Flora and fauna from Asia, Africa and America made a huge impression on Europeans of the time. The world seemed to be richer and more varied than people had ever been able to imagine. Tropical woods, horn, mother-of-pearl, coral, tortoiseshell and ivory... collectors brought these natural materials together and attempted to categorise these amazing natural wonders. The materials were so precious that metalworkers often gave them silver or gold stands, doing their best to elevate the objects to an even higher artistic plane, and to outdo nature itself. For instance, here you can see a magnificent nautilus shell. The exterior of the shell has been very carefully sanded or etched away, revealing the underlying mother-of-pearl. And there is a coconut that has been made into an exclusive drinks bottle. But perhaps the most striking object is the bezoar stone, a small ball that looks somewhat like a nutmeg, in a decorative golden casing with a chain attached to it. Medicinal and mystical powers were ascribed to the stone, which is in fact not a rock at all but came from the stomach of a goat. It was thought to provide an effective antidote to arsenic, a deadly poison.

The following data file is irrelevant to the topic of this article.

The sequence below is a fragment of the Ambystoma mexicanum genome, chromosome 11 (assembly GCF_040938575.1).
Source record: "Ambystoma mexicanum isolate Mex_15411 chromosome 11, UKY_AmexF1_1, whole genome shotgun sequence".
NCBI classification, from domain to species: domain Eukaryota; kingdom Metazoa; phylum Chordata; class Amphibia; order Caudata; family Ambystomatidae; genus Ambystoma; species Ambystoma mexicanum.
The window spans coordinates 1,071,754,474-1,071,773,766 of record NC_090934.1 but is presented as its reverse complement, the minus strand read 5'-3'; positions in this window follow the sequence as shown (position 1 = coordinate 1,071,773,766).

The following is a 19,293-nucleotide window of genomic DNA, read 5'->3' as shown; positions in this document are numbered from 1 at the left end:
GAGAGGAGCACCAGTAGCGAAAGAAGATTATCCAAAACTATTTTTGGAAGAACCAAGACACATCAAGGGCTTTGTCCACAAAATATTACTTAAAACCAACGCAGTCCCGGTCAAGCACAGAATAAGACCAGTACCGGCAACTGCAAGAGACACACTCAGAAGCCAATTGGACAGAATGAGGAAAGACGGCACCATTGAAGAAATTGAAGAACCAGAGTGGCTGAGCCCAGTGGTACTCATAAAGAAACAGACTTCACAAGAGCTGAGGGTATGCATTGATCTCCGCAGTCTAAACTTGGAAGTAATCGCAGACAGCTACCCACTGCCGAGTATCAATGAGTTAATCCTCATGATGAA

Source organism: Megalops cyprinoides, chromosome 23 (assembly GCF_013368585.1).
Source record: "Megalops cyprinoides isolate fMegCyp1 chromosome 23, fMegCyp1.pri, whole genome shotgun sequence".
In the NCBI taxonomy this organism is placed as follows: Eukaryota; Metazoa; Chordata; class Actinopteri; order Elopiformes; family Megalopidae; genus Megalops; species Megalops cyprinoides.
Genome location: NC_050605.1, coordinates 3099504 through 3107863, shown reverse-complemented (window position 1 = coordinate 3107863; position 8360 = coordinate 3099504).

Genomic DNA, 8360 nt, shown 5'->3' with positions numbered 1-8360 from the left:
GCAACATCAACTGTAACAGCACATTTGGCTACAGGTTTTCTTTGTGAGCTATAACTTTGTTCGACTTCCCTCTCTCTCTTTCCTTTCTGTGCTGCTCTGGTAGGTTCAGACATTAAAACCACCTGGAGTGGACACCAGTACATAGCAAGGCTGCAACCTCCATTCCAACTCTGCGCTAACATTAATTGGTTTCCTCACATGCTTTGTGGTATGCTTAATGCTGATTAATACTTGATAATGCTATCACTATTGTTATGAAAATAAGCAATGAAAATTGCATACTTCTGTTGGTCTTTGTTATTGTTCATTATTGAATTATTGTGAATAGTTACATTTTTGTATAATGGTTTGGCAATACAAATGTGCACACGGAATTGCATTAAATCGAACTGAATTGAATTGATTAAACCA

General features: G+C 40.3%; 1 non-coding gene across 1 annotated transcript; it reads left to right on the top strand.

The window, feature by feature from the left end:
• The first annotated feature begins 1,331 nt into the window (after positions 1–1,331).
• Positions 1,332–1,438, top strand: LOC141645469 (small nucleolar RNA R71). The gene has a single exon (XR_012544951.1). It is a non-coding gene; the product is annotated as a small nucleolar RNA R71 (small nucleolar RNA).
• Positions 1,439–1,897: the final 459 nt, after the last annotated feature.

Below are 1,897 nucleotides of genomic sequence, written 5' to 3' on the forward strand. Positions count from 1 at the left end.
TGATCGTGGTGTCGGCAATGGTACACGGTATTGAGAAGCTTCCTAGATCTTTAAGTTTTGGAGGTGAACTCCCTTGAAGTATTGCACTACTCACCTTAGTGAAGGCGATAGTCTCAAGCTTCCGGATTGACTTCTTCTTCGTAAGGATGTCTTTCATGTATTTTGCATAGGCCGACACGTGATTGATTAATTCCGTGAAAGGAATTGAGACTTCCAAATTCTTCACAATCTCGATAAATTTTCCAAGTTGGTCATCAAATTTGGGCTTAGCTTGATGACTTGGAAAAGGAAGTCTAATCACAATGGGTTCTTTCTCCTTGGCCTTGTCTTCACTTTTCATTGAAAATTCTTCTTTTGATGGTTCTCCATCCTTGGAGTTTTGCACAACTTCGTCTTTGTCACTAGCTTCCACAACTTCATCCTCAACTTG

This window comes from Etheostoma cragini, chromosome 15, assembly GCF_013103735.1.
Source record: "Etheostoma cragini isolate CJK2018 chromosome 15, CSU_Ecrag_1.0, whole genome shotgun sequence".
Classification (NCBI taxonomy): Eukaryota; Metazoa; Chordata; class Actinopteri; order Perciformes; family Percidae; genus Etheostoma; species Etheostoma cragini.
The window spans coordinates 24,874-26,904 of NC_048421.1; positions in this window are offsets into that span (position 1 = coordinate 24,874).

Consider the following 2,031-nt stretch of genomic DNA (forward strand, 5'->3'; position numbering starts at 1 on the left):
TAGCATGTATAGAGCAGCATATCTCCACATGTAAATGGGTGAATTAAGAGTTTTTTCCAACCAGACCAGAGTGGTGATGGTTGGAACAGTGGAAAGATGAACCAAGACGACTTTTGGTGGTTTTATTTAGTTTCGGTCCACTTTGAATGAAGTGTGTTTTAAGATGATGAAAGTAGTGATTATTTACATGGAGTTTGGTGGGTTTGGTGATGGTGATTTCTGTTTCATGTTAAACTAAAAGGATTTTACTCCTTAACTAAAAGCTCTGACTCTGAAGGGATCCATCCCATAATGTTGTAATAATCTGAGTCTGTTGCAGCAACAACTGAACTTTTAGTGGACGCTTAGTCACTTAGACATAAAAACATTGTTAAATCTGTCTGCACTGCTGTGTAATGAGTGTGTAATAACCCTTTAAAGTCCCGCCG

Het Scheepvaartmuseum (The National Maritime Museum) shows the strong connection between the maritime world and society as a whole, and more specifically the impact of this on the lives of many individuals. The collection of The National Maritime Museum is one of the largest and most notable maritime collections in the world with approximately 400,000 objects, including paintings, models of ships, navigation instruments, and maps of the world. Discover 500 years of Dutch Maritime history as well as its strong links to today’s society and the society of the future.